Medals Galore at the Huntsman World Senior Games
The Huntsman World Senior Games are held every October in St. George, Utah, a community that has an elevation of about 3,000 feet and is located 120 miles northeast of Las Vegas. St. George is a popular location since it offers lots of scenic areas nearby such as Zion National Park, Bryce Canyon, Lake Powell, and the Grand Canyon.
The Huntsman Games offer senior athletes, those aged 50 to 100, opportunities to compete in one or more of 30 sports. Among the sports available were archery, basketball, bowling, mountain biking, softball, tennis, volleyball, and track and field. Because of the popularity of the games, the tournament regulators placed a cap on how many athletes may enter each sport. For example, badminton was limited to 100 entrants, pickleball was limited to 776 entrants, and table tennis was limited to 225 entrants.
The 2018 Huntsman Games were held from October 7 – 19. They catered to 11,032 senior athletes, and they attracted athletes from 32 countries. The oldest athlete was 96 years and 7 months old, and s/he competed in the bowling.
Since I’m now retired and free to travel throughout the year, Sue and I decided that we would attempt to experience this year’s Huntsman Games. We figured we would have no trouble entering the badminton events, but we were not sure about our ability to enter the pickleball competitions. Last year, the pickleball events filled up within the first minute that entries were taken online. Because many people could not enter the pickleball last year, it was decided that a lottery system would be used to accept pickleball competitors this year. In other words, the Huntsman Games would accept pickleball entries during a two-week period. Then, if they had more entrants than they could handle, they would randomly select competitors from the pool of entrants who were properly entered. Sue and I attempted to boost our chances of getting entered by volunteering to serve as line judges during the tournament. Apparently, our strategy worked, for we were permitted entry in several of the pickleball doubles events.
On October 12th and 13th, Sue and I competed in the badminton events. There were about 60 entrants in the badminton, and about a third of them were from Canada. The badminton was a bit disappointing for me, as there was little competition. I competed in three events, and I had only two matches in the 70+ singles, one match in the 65+ men’s doubles, and one match in the 65+ mixed doubles. It was fairly easy for me (and my respective partners) to win all the matches and pick up three gold medals. Sue had a similar experience in her three events, but she was pushed to three games in the singles and three games in the women’s doubles. Nonetheless, she also won three gold medals. Another member of our club – Phil Brunner – walked away with a gold medal in 80+ men’s singles, a silver medal in the 65+ men’s doubles, and a bronze medal in the 75+ mixed doubles.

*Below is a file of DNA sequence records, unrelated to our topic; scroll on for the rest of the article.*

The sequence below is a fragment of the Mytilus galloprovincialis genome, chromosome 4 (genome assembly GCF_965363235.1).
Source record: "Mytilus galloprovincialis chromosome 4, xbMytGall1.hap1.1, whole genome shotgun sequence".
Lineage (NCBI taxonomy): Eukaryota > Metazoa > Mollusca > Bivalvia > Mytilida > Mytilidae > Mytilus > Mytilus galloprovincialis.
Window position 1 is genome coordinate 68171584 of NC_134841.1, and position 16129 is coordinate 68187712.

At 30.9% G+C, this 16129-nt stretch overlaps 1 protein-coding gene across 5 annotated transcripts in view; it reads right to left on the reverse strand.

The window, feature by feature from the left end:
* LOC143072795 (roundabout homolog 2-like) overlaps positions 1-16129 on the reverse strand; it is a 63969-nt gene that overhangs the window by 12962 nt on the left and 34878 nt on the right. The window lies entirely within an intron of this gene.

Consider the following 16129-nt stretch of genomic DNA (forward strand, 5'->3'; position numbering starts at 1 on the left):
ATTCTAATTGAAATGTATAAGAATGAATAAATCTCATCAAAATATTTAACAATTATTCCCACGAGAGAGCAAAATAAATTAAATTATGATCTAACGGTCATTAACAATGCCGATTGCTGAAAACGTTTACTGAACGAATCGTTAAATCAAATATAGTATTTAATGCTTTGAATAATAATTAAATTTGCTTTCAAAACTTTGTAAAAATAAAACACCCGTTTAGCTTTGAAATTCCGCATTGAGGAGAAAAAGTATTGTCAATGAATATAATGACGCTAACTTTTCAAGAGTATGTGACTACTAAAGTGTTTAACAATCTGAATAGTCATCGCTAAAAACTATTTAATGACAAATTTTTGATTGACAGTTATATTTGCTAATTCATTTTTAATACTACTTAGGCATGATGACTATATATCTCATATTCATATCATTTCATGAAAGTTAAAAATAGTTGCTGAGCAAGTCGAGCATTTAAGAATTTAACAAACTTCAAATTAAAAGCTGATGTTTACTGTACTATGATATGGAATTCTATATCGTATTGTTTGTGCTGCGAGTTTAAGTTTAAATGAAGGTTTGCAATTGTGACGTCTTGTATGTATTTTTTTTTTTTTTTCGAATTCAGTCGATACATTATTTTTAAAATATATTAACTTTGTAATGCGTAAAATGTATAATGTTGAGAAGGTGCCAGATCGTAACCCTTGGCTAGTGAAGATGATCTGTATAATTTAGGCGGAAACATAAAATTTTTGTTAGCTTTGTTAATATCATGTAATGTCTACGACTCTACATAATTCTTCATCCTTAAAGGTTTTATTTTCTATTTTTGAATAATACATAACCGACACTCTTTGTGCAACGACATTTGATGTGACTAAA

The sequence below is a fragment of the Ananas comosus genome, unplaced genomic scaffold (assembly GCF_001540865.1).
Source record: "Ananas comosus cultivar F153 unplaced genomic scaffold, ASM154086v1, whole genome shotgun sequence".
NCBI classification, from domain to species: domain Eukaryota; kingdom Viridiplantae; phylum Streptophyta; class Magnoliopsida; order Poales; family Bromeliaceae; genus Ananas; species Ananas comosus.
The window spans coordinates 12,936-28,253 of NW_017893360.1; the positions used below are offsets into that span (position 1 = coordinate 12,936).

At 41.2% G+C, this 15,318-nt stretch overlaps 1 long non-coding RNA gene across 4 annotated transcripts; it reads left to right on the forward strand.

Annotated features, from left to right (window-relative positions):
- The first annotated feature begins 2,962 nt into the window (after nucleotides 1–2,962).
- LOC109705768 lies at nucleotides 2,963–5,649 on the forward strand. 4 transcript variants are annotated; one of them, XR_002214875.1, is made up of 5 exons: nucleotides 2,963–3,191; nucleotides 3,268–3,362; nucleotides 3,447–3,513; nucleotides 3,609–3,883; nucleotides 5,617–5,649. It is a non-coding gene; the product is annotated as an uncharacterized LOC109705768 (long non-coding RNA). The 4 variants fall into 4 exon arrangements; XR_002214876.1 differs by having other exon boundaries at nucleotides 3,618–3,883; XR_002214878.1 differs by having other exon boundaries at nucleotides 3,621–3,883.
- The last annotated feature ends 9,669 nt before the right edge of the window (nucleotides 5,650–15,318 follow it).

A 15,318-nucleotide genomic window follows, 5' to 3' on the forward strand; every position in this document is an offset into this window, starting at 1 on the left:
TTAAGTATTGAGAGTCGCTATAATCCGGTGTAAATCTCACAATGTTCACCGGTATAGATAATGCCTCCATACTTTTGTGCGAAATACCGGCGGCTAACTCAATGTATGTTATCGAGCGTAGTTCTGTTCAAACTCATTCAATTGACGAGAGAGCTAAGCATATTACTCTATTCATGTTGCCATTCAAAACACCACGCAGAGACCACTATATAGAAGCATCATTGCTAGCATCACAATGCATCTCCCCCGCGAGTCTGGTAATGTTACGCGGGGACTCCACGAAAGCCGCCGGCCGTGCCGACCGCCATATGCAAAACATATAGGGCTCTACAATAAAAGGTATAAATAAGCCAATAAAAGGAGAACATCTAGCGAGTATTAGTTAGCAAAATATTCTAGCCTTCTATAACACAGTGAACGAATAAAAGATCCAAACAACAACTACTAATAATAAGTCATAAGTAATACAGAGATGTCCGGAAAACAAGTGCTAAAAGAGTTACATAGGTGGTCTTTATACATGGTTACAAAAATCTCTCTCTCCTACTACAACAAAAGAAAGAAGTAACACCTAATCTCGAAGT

The pickleball competition started on October 15th, and it was a lot more challenging for me and Sue. The pickleball competition at the Huntsman Games and other places is “double elimination.” That is, you can continue to play matches until you have lost two matches. Once you lose your first match, you drop down into the loser’s bracket, and you proceed to compete against other losers. If you are eventually able to beat all the losers, you will find yourself moving back to the winner’s bracket where you will compete for the gold medal.
Unlike badminton where you would simply enter an age category event, pickleball divides the events not only by age but also by playing ability. For example, Sue and I competed in the 65+ mixed doubles and the 3.5 playing level. (Playing levels go from 3.0 to 5.0 and go up in .5 increments.) There were about 100 teams in this category. Rather than have one massive tournament among the 100 teams, the tournament organizers made five separate groups – A, B, C, D, and E – and each group had its own tournament. Sue and I were in group D, and we managed to win all our matches and land in the finals against a team that came up from the loser’s bracket. In the finals, we did not play up to our abilities, and we won a silver medal. Pickleball is a relatively new sport for us, so we were happy to do as well as we did. Sue also won a bronze medal in the 60+ (3.5) women’s doubles.
Sue and Curt at Huntsman Games
In closing, I should mention that one of our older club members, Lee Calvert, competed in the table tennis competition. She won gold medals in the 90+ women’s singles, the 85+ women’s doubles, and the 85+ mixed doubles. Congratulations, Lee.